Last night I was at a wedding, and when I stood up as the bride was passing by on the way to the Chuppa, a fellow in all seriousness told me "It is not proper and a lack of Tzniyus to stand up for the bride". I told him that I am certain that there is a valid source for doing so as we see that it is a Minhag Yisroel that people stand up when the bride passes by. What is the source?


See Halachically Speaking (Volume 4, Issue 12, Page 8) where the author brings that many poskim [see footnote 108 for names] actually say to stand the entire Chuppah. (One reason given is because the Chosson is doing a Mitzvah, so we stand in his honor). Common custom however, is not like that.

He then goes on to say:

It is customary to stand when the chosson and kallah walk down the aisle. Some say this is out of respect for the chosson and kallah.

He brings Knesses Hagedolah E.H. 62[:2] as a source for that last reason [though the Knesses Hagedolah is referring to standing for the Chuppah Berachos].

So there you have it: a source.

  • @msh210 I haven't read the entire thing (the copy you linked to is pretty bad), but towards the end of [:2] he does write בשעה שמברכין לכלה. Or it could be from somewhere else in the Siman... – yydl Jun 22 '12 at 22:08
  • 4
    You're using Halachically Speaking's observing a common custom to justify the common custom? – Double AA Oct 8 '13 at 21:55
  • @DoubleAA True. I was bringing a source for it being a valid custom though. And he himself does at least partially bring a source. – yydl Oct 9 '13 at 2:49
  • 1
    Just because someone doesn't actively protest something doesn't mean he finds any value in it. – Double AA Oct 9 '13 at 2:50

I don't have a source for the custom, but I think it's irrelevant. The onus is upon him to show a source that it isn't tznius. Standing for a woman in general certainly isn't a violation of tznius - in fact the Gemara says one is obligated to stand up for the wife of a talmid chacham (Shevuos 30b).

  • Wouldn't tseniut be dependent on local norms? How is this relevant? Regardless, AFAICT it doesn't answer the question, of whether there is a source for it. This looks like it should be a comment. – mevaqesh Dec 11 '17 at 2:23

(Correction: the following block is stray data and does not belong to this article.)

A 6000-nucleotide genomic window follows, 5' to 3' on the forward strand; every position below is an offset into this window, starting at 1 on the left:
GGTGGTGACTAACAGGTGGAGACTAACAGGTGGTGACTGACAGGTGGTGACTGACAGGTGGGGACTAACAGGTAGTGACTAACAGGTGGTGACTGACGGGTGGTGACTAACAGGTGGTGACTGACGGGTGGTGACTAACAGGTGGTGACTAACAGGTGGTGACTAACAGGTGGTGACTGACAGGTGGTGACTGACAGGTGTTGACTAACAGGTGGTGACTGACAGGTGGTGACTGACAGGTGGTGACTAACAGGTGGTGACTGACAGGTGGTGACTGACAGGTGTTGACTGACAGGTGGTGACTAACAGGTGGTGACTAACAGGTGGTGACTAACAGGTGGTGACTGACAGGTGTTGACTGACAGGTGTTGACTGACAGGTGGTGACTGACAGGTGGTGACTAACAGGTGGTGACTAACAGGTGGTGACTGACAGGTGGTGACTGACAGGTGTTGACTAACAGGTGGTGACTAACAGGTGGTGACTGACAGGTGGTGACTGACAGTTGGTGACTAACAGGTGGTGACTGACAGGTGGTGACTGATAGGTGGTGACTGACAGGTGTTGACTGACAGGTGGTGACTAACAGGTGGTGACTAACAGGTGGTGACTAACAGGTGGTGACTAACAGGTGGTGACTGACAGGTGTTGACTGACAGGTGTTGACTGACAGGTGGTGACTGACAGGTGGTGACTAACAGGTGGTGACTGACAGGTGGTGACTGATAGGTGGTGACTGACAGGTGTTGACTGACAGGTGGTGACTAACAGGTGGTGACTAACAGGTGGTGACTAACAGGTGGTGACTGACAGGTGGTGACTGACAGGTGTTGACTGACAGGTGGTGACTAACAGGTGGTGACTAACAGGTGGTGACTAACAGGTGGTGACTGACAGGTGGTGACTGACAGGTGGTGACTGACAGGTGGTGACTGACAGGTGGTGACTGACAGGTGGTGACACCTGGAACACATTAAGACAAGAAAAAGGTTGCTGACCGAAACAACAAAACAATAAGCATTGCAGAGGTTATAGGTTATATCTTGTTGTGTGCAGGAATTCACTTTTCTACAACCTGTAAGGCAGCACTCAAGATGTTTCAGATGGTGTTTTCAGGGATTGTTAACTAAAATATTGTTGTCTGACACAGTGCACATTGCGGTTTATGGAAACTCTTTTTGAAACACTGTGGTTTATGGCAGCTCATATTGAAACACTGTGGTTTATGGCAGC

• It is relevant because it establishes a chezkas heter. In the Gemara's society it was ok, therefore we can assume it is ok in ours too unless someone proves otherwise. Halachicly this answers the question. – Dov F Dec 11 '17 at 3:10
  • Not only is you "hezkat heter argument dubious", regardless, this does not answer the question. The question was what the sources are for the practice; not whether it is permitted. This doesn't even address the question. – mevaqesh Dec 11 '17 at 3:12
  • I assumed that the question was based on the underlying halachic question of whether men standing for women is a lack of tznius. – Dov F Dec 11 '17 at 3:15
  • While that was the motivation for the question, by all indications, that wasn't the question. – mevaqesh Dec 11 '17 at 3:20

I have heard it comes from the mishna (Bikurim) that says people in Jerusalem would stand and greet people bringing bikurim, on which the g'mara (Kidushin) says chaviva mitzva b'sha'tah, a mitzva at its right time is beloved [and we stand up for the one doing it].

However, I'll have to find the source that connects that to a bride (and groom).

See also the comments on this answer.

  • 1
    Did you see the post joshwaxman linked to? – Double AA Jun 22 '12 at 17:22
  • @DoubleAA, now I have. Thanks. He mentions, but cites no source for, the Bikurim connection. The PDF he links to, from a R' Zev Cinamon, indicates that R'ZC could not find an old source for the connection. This answer may be worth deleting. – msh210 Jun 22 '12 at 19:13

The Jewish Press of the week of January 9, 2016, brings a small piece by Rabbi Soleveitchik saying the tzibbur stands when the chassan and kallah walk down the aisle to honor the parents that are bringing their children to do the mitzvah of kiddushin. I think he also mentions the mishnah in bikkurim as a source to why we stand to honor the parents in this case

  • can anyone verify this? – pine5900 Jan 13 '16 at 4:02

Quotes from two of Rabbi Leib Tropper's Shoel Umaishiv emails:

Dec 24, '15:

Rav Moshe [Feinstein], zt'l took the position that the choson only earns the status of 'Choson' after the chupah.‎ Therefore if after the Choson's Tish people would daven mincha he would also say ‎'Tachnun'. He would not stand up for the Choson or the Kalah as they walk to the Chupah since they do not have the status of Choson & Kalah until after the chupah.

Nov 19, '12:

Maran Harav Moshe [Feinstein], zt'l did not stand up for the choson & kallah as they walked to the chupah. Rav Moshe's position is that they are not a Choson or Kallah until after the chupah.

He also did not exempt the choson from tachnun at mincha before the Chupah as he is not considered a choson until after The chupah.

There are other poskim who concur with this psak.

You must log in to answer this question.

Not the answer you're looking for? Browse other questions tagged .